I recently finished reading The Life and Death of American Cities by Jane Jacobs, where she describes what keeps neighborhoods safe. It isn’t just police and government presence in a community that deters criminal and toxic behavior. It is the presence of people within a community like business owners and people who live there that help police and strike the balance needed to keep our communities healthy. While not everyone will have the know-how or resources to use the Twitter API to help police the Twitter community, there are many of us who do, and just need access and more compute resources to help contribute in a meaningful and ongoing way. Automation and APIs are how these social platforms have become more toxic, and it is the only way we will be able to scale how we understand and push back on the toxicity that has found a bullhorn and rich substrate for spreading online. This, balanced with hopefully a healthy corporate stewardship, strong government regulatory leadership, and vibrant community participation is how we are going to take back these digital spaces. If we don’t assert ourselves, there is nothing stopping these bros from using the same playbook, or adapting the playbook to come for the spaces that we are setting up in the Fediverse.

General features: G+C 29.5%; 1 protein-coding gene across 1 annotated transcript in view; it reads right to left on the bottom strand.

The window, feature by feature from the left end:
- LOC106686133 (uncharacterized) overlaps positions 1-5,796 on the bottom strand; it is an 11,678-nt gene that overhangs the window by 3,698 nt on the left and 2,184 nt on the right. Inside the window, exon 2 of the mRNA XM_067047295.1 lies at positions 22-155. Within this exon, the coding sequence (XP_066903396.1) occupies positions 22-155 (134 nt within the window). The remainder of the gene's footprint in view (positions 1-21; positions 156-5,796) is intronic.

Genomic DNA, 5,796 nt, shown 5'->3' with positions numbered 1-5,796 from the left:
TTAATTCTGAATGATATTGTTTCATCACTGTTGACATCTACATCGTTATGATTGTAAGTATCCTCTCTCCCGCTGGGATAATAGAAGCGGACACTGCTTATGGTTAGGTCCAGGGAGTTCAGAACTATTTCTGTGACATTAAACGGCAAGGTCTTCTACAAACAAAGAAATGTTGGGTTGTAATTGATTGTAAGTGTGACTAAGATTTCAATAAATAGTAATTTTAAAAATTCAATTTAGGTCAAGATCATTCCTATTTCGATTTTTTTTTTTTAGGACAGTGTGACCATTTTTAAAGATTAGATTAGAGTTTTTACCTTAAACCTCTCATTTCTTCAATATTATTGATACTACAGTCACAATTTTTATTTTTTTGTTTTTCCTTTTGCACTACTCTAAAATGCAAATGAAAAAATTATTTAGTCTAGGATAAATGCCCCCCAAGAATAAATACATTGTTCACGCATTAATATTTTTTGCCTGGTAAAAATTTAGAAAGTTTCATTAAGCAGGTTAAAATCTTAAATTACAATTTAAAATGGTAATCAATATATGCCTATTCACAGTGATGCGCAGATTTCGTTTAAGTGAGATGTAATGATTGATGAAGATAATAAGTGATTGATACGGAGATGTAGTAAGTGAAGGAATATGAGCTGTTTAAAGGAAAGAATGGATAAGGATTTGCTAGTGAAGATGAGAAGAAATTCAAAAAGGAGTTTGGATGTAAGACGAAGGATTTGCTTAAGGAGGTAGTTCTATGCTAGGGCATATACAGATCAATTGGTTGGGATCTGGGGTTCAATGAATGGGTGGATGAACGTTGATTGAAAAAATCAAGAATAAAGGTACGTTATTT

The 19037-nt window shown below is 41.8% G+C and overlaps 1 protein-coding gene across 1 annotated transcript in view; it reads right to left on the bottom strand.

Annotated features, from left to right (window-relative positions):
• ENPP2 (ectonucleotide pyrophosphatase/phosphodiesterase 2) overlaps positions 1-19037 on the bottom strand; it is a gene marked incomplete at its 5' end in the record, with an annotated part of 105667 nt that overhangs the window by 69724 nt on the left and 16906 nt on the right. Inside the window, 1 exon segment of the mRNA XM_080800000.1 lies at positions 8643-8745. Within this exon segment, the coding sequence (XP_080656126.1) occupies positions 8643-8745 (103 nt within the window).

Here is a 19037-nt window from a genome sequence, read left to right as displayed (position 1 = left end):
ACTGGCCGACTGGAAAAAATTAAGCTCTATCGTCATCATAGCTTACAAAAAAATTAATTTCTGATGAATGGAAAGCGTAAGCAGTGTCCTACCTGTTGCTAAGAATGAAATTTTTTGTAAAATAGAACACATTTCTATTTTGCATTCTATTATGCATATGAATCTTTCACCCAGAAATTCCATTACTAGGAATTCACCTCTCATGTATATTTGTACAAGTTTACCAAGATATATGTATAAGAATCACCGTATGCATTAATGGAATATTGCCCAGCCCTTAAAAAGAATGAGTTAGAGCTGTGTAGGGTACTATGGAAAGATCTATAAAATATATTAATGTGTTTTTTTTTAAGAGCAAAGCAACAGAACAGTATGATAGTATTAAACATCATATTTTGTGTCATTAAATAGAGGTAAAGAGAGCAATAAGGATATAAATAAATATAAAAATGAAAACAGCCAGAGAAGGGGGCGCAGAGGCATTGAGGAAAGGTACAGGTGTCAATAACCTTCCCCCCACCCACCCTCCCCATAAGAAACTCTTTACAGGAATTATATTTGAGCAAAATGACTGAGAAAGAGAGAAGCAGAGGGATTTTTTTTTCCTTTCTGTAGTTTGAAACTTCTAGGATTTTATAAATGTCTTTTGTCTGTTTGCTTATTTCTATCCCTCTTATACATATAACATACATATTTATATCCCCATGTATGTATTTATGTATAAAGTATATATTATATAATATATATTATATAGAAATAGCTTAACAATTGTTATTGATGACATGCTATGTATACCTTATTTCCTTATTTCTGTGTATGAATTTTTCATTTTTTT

I am just not ready to walk away from Twitter. I don’t give a shit that it is a private company owned by Elon Musk. I feel that the Twitter icon on city, county, state, and federal agency websites and the fact that they use it as a primary communication channel has elevated the platform to be more than just a private holding. I think that the 450+ million plus users that have adopted Twitter around the globe make the platform more than just a private holding-—it is also ours. I have spent countless hours over the years helping build Twitter. I am not ready to walk away. The toxic approach racists and the far right have used to take over the community during and after gamergate, during the Trump administration, and now by Elon Musk is the same playbook I see these people using to drive participation away from local city councils, school boards, state politics, and at the federal level through the tactics you see from the GOP and other characters. It won’t stop at Twitter. They want to dismantle anything nice that we have. This is why Ronald Reagan and his disciples hate government so much, because it is the only thing standing in the way of completely running over people of color, LGBTQ, and other marginalized voices. This is the playbook Elon Musk is using to destroy Twitter. They won’t stop with Twitter. They will come after Mastodon. They will come after any place where we congregate, assert power, and give voice to our fellow human beings. This is why I can’t just walk away right now. I am going to keep thinking, agitating, and calling for not Twitter, Facebook, and Google to be regulated, but for their APIs to be mandated and regulated. I am confident that this is the path forward for us to find the tools we need to take back control and prevent these fascist voices from spreading and establishing more power using technology.